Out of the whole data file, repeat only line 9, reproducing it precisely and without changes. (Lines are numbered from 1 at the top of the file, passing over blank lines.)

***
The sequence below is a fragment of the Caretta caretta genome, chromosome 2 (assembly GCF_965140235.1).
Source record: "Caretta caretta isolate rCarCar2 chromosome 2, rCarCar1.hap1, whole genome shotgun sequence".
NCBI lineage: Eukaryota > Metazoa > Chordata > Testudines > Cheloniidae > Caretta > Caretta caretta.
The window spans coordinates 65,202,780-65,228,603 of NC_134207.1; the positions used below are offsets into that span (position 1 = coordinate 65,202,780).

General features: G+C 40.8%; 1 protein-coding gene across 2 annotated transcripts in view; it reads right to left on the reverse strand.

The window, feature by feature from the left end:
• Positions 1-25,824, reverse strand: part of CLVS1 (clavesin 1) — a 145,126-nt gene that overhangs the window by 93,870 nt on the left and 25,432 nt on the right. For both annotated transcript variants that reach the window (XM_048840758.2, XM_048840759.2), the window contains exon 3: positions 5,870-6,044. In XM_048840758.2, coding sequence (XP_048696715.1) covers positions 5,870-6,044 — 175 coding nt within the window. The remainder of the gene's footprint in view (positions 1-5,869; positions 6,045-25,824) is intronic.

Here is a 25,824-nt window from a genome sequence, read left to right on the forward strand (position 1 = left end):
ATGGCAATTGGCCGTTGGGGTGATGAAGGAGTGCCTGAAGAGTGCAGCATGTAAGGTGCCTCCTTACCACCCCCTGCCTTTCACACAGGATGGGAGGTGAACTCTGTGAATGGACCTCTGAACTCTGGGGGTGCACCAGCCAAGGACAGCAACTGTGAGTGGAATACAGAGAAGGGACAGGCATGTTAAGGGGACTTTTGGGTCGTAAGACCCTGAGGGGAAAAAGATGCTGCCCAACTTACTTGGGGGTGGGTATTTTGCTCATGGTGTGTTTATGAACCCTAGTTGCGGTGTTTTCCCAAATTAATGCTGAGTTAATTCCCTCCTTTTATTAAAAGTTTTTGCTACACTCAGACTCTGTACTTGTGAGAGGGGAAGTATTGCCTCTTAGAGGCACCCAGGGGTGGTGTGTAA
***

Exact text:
ATGGCAATTGGCCGTTGGGGTGATGAAGGAGTGCCTGAAGAGTGCAGCATGTAAGGTGCCTCCTTACCACCCCCTGCCTTTCACACAGGATGGGAGGTGAACTCTGTGAATGGACCTCTGAACTCTGGGGGTGCACCAGCCAAGGACAGCAACTGTGAGTGGAATACAGAGAAGGGACAGGCATGTTAAGGGGACTTTTGGGTCGTAAGACCCTGAGGGGAAAAAGATGCTGCCCAACTTACTTGGGGGTGGGTATTTTGCTCATGGTGTGTTTATGAACCCTAGTTGCGGTGTTTTCCCAAATTAATGCTGAGTTAATTCCCTCCTTTTATTAAAAGTTTTTGCTACACTCAGACTCTGTACTTGTGAGAGGGGAAGTATTGCCTCTTAGAGGCACCCAGGGGTGGTGTGTAA